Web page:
In 1930 Franklin became the front-runner for the presidential nominations for the Democratic Party, and in 1932 he was nominated as the leading candidate for the presidential election that year. In November 1932, after winning a majority in the elections, Franklin became the 32nd president of the United States.
Franklin’s presidency began at the height of the Great Depression, which was the longest economic recession in US history. It is estimated that in 1932 some 13,000,000 people were unemployed. Determined to bring the US out of the depression, in his first inaugural speech Franklin stated: “This great nation will endure as it has endured, will revive and prosper”.
Franklin was intent upon expanding the country’s economy, increasing employment, and recovering the business and agricultural sectors. During his presidency, he imposed heavy taxes on the highest earners of society, and enforced stricter control over the banks. Between 1933 and 1938, Franklin’s government instituted a series of domestic programmes known collectively as the New Deal, which aimed to bring about economic relief and reform of the financial system.
In 1935 Franklin enforced the Social Security Act, which for the first time in US history allowed elderly people to receive pensions. In 1938 Franklin established the National Foundation for Infantile Paralysis (now known as the March of Dimes), to help people who had contracted polio.
(Left to right) Winston Churchill, Franklin D Roosevelt and Jospeh Stalin sit for photographs during a conference in February 1945. (Photo by IWM via Getty Images)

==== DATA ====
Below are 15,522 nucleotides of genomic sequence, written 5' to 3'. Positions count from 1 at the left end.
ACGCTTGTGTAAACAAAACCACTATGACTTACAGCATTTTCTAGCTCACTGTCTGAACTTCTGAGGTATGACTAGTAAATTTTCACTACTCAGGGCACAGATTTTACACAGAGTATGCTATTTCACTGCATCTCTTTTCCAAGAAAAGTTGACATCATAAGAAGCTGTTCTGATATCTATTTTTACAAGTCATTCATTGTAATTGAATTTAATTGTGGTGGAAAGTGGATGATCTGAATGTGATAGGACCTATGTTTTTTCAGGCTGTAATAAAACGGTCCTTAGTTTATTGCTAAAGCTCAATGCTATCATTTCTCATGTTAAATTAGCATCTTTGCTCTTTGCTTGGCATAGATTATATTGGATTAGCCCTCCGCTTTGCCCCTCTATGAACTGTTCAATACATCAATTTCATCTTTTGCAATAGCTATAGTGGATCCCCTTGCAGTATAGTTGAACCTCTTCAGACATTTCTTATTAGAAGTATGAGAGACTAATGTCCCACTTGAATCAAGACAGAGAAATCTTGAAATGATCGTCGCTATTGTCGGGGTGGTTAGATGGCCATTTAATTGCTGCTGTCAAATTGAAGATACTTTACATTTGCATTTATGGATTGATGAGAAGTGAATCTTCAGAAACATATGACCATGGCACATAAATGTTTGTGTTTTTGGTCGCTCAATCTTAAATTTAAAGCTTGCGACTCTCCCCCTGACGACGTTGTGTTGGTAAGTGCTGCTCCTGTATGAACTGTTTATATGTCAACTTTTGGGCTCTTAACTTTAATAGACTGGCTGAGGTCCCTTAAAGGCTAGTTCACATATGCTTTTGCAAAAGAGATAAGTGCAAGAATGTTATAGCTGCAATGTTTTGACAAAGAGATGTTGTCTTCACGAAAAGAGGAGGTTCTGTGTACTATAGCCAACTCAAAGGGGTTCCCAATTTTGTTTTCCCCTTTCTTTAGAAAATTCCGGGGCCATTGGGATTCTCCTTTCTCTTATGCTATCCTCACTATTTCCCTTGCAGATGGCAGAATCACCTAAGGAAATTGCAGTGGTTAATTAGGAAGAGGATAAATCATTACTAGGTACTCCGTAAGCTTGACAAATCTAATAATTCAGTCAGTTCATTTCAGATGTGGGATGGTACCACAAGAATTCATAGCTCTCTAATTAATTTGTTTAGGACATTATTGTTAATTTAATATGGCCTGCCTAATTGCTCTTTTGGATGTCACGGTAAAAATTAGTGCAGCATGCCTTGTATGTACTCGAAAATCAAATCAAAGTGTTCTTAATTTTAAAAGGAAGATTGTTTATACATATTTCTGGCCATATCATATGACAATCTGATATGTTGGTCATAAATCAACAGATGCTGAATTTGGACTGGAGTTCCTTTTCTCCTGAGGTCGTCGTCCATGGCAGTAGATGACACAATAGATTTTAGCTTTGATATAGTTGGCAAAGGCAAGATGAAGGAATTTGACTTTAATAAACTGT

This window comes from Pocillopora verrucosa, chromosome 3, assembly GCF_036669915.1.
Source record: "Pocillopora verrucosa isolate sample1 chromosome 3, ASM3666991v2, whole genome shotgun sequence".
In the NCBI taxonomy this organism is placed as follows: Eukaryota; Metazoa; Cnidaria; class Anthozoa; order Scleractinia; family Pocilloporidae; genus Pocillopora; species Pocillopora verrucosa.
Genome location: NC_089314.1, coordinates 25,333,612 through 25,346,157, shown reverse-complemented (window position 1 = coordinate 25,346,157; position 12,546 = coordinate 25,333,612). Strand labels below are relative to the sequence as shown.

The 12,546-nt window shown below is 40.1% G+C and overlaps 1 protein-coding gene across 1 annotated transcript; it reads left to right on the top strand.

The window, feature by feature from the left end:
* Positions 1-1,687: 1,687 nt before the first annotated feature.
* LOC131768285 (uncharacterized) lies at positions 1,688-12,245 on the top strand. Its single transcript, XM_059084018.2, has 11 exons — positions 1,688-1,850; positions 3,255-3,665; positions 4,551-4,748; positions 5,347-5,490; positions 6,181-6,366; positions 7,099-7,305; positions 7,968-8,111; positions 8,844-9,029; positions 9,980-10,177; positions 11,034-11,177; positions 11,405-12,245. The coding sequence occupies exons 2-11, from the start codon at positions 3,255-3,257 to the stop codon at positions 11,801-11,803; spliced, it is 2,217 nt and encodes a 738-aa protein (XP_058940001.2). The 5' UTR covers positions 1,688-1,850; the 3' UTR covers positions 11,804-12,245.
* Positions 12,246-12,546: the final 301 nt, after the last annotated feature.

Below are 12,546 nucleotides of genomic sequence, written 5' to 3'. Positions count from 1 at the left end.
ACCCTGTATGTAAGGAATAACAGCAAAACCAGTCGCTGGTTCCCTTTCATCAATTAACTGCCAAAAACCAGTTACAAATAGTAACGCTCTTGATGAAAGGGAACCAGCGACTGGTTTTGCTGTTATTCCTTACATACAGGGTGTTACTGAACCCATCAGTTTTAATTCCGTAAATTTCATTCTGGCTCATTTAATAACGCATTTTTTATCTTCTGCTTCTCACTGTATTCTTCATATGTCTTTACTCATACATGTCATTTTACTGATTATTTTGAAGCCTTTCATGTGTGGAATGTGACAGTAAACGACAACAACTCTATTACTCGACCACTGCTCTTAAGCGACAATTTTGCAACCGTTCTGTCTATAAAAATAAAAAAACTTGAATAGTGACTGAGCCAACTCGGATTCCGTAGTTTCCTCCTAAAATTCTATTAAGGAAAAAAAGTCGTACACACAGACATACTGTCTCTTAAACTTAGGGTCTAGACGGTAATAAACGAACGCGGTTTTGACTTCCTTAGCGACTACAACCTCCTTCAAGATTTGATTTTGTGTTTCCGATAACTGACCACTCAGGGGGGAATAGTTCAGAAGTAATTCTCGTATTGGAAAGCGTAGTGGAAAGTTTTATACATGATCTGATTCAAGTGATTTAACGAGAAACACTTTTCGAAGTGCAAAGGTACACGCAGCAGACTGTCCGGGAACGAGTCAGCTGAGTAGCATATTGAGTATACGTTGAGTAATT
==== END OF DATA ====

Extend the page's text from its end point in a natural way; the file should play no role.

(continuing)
In 1936 Franklin was re-elected as president. Amid the rise of the Nazi party in Germany in the late 1930s, Franklin was determined to retain some neutrality to prevent the US from being dragged into a second world war. After France and Britain went to war with Germany in 1939, Franklin began sending aid to British troops.
On 7 December 1941, the Japanese Navy launched a surprise air attack on the US’s naval base centered at Pearl Harbor in Hawaii. Some 2,403 people died and more than 1,000 were injured as a result of the attack.
Many consider this drastic event as the defining moment of America’s entry into the Second World War. The day after the attack, 8 December 1941, America officially declared war on Japan when Franklin D Roosevelt addressed the United States Congress. He famously described the Pearl Harbor attacks as “a date which will live in infamy”.
Germany and Italy officially declared war on the US on 11 December 1941. After being put under pressure from the public and his ministers who wanted to seek revenge on Japan, Franklin ordered that a significant proportion of the US armed forces be sent to the Pacific to fight the Japanese in 1942.
During the war, Franklin developed plans to create what later became the United Nations organisation – an institute set up to prevent conflicts between major nations across the world.
During the final months of the war, Franklin’s health began to deteriorate. On 12 April 1945 Franklin died of a brain hemorrhage, aged 63, at Warm Springs, Georgia, US.